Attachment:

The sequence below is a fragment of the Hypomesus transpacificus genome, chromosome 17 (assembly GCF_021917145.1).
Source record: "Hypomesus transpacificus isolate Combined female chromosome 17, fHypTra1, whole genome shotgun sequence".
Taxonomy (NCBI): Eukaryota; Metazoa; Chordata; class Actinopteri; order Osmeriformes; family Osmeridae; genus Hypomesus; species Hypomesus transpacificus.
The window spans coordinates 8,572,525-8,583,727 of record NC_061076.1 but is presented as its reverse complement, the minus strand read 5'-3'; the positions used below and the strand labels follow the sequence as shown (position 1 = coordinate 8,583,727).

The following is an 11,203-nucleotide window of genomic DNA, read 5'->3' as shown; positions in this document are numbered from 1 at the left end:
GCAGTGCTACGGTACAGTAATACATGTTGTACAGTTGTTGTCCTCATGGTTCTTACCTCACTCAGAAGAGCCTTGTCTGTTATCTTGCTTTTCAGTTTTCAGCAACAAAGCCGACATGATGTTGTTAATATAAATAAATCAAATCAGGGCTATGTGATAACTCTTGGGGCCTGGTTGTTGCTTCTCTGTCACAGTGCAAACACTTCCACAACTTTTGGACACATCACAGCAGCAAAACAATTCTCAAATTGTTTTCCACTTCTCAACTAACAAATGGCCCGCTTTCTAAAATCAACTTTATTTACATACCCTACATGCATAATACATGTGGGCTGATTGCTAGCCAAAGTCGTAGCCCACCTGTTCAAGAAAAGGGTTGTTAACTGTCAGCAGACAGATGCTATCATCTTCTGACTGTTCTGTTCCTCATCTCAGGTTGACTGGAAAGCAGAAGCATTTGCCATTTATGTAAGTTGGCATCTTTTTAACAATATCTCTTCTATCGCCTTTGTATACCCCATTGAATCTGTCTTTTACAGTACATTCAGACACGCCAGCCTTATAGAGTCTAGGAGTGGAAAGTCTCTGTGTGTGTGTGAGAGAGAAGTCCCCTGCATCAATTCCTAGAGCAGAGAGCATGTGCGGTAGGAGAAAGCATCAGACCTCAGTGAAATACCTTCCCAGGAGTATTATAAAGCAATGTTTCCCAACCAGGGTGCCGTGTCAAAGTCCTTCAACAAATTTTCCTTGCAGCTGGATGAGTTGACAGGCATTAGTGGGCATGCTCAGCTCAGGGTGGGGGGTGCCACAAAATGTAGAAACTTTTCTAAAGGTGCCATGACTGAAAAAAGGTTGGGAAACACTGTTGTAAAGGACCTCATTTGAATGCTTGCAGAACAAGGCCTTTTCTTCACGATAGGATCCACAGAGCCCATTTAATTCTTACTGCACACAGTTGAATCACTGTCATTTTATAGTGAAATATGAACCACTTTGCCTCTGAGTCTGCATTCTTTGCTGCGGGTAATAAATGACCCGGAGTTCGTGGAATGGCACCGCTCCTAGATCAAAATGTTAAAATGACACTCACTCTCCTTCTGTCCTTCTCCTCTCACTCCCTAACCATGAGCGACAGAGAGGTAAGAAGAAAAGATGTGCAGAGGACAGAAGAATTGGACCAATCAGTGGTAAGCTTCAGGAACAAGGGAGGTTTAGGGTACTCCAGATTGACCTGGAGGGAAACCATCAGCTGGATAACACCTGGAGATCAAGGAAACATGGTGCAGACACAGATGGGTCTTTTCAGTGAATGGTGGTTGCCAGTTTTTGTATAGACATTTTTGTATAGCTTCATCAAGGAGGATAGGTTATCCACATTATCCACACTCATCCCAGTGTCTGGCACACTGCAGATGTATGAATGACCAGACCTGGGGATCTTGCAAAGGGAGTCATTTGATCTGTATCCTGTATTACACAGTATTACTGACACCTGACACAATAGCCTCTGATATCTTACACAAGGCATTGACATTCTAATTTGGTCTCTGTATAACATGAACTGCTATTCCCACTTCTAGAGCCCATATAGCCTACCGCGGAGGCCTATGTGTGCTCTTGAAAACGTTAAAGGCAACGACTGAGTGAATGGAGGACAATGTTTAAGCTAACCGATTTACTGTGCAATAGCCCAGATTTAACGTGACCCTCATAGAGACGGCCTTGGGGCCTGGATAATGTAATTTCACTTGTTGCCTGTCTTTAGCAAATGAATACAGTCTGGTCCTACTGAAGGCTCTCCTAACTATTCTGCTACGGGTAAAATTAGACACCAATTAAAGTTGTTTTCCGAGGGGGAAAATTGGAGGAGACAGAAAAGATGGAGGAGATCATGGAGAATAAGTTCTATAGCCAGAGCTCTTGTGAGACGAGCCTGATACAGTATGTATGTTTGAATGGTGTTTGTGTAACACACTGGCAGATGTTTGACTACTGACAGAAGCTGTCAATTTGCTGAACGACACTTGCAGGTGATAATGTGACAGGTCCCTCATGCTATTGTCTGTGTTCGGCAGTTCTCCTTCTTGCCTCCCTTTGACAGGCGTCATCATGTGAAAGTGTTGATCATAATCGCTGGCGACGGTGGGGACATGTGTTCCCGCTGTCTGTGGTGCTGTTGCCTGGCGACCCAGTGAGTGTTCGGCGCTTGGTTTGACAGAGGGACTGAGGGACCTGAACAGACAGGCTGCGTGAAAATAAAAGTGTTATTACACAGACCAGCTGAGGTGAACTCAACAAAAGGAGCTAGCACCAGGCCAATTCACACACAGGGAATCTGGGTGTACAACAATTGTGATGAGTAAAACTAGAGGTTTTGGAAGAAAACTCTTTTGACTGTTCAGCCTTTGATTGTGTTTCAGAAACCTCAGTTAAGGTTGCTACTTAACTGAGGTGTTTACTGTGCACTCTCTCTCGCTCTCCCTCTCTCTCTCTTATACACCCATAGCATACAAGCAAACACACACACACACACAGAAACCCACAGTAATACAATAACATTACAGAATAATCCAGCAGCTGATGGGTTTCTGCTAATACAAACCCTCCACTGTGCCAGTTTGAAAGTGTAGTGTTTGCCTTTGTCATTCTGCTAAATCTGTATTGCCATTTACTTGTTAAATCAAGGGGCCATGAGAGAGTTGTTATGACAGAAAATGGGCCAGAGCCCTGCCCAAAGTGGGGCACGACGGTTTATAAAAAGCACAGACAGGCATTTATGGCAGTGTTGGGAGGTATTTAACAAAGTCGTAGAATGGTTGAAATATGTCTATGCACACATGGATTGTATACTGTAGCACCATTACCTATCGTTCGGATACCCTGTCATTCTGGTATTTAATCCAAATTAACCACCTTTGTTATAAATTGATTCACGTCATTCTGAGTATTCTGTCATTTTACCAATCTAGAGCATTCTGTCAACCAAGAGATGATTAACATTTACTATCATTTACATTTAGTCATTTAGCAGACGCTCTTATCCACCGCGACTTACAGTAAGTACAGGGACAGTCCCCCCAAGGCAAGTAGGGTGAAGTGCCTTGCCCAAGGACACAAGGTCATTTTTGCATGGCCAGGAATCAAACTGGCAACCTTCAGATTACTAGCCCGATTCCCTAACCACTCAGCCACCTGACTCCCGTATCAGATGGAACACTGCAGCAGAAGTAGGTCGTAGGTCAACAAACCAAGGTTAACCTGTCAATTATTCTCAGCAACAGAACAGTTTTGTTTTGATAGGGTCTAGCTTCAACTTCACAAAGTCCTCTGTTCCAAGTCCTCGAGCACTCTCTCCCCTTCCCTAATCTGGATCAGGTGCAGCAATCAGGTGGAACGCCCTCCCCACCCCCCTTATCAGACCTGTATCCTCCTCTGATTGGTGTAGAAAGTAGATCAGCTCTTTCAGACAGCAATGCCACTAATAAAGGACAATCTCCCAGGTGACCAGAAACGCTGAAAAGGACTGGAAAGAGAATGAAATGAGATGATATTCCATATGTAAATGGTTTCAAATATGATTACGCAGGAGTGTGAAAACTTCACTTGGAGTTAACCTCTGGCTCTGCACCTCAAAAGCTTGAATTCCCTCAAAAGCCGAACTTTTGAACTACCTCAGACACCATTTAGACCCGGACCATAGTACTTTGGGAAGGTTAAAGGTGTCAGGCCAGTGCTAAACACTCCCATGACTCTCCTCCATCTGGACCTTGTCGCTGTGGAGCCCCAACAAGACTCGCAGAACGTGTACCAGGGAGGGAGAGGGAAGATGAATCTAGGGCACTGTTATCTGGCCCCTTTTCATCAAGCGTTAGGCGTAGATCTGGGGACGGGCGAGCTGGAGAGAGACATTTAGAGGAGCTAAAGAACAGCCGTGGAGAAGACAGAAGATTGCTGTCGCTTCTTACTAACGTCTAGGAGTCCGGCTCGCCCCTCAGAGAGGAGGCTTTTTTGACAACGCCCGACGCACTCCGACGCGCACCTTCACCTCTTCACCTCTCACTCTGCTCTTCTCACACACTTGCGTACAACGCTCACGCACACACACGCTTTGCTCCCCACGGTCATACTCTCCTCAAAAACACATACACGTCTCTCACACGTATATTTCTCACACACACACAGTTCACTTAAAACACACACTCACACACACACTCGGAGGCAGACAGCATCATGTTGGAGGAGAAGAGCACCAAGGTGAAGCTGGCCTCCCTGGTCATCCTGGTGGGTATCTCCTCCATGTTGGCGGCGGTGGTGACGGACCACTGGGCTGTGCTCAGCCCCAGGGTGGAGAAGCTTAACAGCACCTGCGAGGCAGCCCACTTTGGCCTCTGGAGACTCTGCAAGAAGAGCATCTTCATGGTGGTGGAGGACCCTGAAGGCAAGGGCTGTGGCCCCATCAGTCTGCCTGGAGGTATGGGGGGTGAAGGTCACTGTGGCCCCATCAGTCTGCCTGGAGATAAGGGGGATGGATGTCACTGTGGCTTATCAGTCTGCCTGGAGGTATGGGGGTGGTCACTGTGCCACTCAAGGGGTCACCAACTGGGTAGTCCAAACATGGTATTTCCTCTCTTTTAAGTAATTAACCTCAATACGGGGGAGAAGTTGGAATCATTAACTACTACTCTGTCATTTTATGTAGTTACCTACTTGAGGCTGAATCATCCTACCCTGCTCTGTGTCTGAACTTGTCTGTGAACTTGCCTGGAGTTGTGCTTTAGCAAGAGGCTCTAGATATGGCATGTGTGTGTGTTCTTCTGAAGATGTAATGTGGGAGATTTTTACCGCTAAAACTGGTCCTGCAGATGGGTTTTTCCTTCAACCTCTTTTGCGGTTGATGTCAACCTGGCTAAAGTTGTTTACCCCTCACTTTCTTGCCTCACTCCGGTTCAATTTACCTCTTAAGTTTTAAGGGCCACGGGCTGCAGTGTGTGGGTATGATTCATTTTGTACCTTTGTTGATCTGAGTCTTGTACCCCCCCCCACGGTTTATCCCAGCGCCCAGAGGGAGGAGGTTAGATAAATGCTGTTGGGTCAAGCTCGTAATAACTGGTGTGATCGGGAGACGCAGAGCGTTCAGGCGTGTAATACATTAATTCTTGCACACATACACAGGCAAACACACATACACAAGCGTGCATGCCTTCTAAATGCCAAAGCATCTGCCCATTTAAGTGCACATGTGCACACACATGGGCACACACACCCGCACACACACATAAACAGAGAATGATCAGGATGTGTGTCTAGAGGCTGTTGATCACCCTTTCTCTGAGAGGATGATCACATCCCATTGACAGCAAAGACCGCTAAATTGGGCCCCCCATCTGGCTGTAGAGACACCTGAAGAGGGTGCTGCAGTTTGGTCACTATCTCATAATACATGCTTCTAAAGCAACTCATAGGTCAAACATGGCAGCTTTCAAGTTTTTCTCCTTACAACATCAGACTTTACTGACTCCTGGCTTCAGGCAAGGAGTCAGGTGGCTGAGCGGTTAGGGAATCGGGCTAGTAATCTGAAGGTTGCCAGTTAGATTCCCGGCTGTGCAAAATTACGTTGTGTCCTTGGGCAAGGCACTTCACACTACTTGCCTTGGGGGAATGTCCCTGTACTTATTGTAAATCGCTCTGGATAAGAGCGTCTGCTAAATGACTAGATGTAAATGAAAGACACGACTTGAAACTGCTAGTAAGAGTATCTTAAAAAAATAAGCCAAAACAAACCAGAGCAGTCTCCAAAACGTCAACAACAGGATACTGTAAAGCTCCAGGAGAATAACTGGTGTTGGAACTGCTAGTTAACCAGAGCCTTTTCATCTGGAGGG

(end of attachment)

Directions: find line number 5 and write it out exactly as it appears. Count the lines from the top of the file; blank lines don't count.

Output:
The following is an 11,203-nucleotide window of genomic DNA, read 5'->3' as shown; positions in this document are numbered from 1 at the left end: